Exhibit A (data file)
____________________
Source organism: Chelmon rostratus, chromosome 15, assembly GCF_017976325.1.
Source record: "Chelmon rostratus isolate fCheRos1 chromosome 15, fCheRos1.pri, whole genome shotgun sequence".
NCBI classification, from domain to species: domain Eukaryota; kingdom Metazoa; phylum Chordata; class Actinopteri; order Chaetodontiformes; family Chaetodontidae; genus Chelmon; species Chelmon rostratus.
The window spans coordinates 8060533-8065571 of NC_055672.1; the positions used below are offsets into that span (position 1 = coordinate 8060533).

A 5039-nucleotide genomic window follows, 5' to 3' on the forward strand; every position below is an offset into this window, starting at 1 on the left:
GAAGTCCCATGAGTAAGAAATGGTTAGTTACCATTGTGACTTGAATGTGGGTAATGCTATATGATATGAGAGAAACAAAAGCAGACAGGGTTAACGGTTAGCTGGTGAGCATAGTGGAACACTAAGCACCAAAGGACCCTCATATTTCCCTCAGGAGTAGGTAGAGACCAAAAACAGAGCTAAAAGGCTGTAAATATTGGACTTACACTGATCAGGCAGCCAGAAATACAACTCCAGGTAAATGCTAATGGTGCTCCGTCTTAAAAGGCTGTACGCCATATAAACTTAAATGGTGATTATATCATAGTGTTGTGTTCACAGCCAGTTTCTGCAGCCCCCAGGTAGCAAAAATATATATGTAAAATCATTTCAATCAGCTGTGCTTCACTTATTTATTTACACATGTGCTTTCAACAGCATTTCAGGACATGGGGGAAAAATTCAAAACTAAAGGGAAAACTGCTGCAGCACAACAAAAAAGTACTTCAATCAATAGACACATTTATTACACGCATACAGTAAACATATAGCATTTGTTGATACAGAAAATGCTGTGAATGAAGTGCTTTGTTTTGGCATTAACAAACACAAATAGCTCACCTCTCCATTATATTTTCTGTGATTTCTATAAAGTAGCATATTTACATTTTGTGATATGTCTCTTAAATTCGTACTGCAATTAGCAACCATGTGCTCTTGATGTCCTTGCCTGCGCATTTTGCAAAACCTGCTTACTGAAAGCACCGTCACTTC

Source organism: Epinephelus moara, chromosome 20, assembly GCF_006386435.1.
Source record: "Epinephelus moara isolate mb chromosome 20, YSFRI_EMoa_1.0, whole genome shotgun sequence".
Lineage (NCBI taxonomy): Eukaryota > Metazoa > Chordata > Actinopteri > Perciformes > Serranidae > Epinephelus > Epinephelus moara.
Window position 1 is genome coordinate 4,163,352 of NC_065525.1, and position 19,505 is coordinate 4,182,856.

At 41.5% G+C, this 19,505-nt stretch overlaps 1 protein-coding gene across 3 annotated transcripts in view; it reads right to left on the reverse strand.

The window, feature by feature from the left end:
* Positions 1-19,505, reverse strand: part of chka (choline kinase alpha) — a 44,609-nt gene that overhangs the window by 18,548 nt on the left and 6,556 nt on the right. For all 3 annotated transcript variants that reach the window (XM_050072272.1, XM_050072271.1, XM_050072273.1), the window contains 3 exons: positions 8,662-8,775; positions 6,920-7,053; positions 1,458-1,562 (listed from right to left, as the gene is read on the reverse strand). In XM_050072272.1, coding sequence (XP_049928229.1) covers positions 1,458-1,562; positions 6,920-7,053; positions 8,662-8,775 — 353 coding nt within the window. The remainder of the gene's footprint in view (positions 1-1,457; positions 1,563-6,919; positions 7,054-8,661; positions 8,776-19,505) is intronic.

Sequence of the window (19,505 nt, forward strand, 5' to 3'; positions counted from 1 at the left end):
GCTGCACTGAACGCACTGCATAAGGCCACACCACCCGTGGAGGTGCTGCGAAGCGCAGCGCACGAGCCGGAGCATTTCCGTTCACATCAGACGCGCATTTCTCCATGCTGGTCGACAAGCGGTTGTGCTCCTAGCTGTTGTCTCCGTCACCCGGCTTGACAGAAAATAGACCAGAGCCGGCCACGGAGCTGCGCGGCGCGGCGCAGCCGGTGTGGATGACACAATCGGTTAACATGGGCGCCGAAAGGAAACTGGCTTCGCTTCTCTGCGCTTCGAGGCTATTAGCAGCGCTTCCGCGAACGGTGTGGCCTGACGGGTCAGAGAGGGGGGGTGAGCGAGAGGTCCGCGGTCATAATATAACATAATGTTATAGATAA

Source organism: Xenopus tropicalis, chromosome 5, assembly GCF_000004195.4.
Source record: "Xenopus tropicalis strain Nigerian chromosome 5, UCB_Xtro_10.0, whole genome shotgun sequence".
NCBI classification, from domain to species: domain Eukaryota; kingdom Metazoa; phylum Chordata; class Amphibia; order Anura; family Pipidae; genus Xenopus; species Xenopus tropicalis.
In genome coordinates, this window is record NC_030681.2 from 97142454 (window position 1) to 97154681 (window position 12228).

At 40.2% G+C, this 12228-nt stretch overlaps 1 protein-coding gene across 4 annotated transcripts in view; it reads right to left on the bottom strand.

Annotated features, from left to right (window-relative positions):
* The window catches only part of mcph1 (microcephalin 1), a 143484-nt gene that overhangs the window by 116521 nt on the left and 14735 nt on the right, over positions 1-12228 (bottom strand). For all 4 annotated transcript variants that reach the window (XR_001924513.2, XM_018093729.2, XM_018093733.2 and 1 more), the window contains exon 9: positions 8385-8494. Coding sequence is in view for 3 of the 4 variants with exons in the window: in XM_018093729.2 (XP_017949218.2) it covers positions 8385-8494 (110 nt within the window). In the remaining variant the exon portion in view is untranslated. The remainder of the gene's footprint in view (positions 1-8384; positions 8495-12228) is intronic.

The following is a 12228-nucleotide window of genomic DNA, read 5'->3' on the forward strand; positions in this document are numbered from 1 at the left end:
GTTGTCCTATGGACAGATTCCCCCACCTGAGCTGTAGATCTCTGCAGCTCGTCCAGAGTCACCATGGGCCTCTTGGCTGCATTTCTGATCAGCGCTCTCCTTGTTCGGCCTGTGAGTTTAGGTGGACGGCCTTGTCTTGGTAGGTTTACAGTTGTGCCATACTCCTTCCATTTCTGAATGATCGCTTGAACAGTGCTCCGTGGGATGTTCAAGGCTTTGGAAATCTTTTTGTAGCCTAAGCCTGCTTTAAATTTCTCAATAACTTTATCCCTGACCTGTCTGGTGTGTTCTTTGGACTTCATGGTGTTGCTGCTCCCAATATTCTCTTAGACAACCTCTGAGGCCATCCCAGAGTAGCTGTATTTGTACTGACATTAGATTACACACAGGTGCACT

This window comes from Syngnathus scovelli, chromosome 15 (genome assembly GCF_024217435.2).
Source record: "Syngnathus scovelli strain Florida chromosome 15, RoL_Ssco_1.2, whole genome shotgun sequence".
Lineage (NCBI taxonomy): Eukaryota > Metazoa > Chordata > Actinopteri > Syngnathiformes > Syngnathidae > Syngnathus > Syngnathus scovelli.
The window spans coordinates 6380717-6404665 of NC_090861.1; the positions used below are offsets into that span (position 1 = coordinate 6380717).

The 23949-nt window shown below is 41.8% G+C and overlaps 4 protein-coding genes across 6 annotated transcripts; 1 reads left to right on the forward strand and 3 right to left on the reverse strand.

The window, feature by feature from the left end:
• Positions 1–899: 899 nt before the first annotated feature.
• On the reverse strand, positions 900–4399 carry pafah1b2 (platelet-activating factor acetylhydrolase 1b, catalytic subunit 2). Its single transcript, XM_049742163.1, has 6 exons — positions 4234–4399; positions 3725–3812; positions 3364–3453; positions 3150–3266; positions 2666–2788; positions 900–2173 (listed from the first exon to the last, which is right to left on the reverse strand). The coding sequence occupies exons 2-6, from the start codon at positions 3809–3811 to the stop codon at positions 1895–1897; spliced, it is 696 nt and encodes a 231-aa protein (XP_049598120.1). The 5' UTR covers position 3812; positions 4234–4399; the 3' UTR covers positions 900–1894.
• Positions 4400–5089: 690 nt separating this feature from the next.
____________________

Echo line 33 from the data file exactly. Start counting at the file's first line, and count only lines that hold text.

• Positions 4400–5089: 690 nt separating this feature from the next.